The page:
Can we – all of us who are people of faith – have the courage and the strength of our own convictions, to listen to (rather than just talking at) each other, to enter into relationship and get to know each other? I believe that this is good for our faith and for our world.

Thursday, September 9, 2010

Do Muslims Belong in America?

In a recent blog at "Not the Religious Type: A Different Conversation About Faith," under the title "What's Our Role Vis-a-Vis Muslims?" (see http://notreligious.typepad.com/notreligious/2010/09/whats-our-role-vis-a-vis-muslims.html), the author quotes from an article in the New York Times about the place of Muslims in America, the difficulties they have been facing since 9/11 and most recently with the issue of the Qur'an burning by the church in Florida, and whether they are accepted by Americans - and asks what the response of his readers might be to Muslims in America.

As a "Christian," I deplore the anti-Muslim sentiments, statements, and actions taken by others who call themselves Christians.
As an American who has studied and taught American history, it strikes me that Muslims are facing what Jews and Catholics both faced, in the progression toward becoming an integrated, accepted part of the nation - suspicion re. their intentions, re. whether they are loyal to the U.S. or to their religion or some foreign authority, and would try to "take over" the U.S. in the name of and for the purposes of their religion (e.g., note the disturbance caused by Kennedy's run for President, with the question being asked, "if elected, who's directives will he follow - that of the American people, or that of the Pope?" It's hard to imagine now, but in 1960, that was a serious issue for people).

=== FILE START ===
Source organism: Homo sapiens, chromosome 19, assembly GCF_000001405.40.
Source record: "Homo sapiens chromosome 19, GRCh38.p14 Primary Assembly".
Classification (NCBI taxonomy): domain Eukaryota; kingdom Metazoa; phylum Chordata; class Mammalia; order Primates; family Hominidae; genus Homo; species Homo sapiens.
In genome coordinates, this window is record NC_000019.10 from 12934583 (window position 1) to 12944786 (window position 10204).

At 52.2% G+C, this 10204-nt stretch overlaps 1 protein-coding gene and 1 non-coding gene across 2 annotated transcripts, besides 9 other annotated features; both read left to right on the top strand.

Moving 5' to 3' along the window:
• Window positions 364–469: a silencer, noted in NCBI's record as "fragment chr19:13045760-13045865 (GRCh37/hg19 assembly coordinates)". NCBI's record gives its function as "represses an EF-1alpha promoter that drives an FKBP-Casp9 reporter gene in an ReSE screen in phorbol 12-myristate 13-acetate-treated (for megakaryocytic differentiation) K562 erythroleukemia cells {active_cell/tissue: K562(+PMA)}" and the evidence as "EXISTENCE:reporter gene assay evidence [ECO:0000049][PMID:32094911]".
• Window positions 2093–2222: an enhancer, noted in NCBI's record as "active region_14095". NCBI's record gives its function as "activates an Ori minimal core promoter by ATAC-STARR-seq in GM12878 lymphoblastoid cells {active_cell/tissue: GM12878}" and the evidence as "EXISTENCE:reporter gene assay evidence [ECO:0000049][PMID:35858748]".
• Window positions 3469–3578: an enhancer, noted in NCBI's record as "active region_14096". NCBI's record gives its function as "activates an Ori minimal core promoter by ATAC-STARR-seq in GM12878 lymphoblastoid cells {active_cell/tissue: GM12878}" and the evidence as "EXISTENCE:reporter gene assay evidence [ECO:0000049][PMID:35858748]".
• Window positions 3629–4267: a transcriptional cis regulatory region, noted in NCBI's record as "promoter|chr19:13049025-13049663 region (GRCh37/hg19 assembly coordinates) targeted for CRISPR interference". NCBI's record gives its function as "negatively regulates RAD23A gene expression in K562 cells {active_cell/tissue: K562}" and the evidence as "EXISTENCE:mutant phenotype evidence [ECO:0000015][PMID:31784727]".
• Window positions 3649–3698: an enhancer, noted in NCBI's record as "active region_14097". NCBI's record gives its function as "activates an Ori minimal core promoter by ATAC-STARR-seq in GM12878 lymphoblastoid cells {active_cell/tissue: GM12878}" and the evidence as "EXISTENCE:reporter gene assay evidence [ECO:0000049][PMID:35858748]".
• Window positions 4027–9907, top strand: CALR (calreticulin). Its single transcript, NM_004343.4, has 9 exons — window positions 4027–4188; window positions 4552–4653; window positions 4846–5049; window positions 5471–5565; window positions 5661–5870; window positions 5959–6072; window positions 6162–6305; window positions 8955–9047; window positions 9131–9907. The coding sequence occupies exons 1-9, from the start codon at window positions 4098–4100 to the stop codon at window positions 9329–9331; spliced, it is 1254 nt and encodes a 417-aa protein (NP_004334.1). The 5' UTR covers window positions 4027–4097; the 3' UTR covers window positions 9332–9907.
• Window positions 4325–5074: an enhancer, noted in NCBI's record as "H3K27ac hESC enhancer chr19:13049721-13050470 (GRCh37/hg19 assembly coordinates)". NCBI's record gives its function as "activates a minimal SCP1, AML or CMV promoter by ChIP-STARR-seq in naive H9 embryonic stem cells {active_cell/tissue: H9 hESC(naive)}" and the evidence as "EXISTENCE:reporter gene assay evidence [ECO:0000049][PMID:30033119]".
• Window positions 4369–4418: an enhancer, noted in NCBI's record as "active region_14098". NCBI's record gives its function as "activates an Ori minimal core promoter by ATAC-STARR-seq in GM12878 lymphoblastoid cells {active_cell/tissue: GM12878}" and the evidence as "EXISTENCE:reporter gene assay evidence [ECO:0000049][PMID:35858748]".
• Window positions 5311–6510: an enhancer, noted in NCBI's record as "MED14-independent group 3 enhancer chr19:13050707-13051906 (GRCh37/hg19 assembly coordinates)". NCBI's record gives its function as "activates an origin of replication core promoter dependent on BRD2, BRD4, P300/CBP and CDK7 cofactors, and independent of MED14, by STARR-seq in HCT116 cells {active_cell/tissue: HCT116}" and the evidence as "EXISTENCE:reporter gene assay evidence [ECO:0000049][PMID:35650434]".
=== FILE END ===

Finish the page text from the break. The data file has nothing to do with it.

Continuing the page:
The issue for Muslims, then, is to answer the question, are they ready to embrace separation of church and state and freedom of religion? There is little freedom of religion in any Muslim country (which is one of the reasons Muslims enjoy life in America). Will they embrace the American way of free competition in the marketplace of ideas, where they have to win the day by persuading people, not by force? I think that a certain number (I have no idea as to percentages) of Americans are not yet convinced of the intentions and designs of Muslim immigrants and citizens (I hear many people I meet, asking these questions).
So, if you are Muslim, I would encourage you to continue working through these issues, and making your perspectives known. If you truly embrace American values, I am confident that you - like Jews and Catholics before you - will eventually be accepted into the mainstream. And I as a Christian American will work with you for you to be accepted.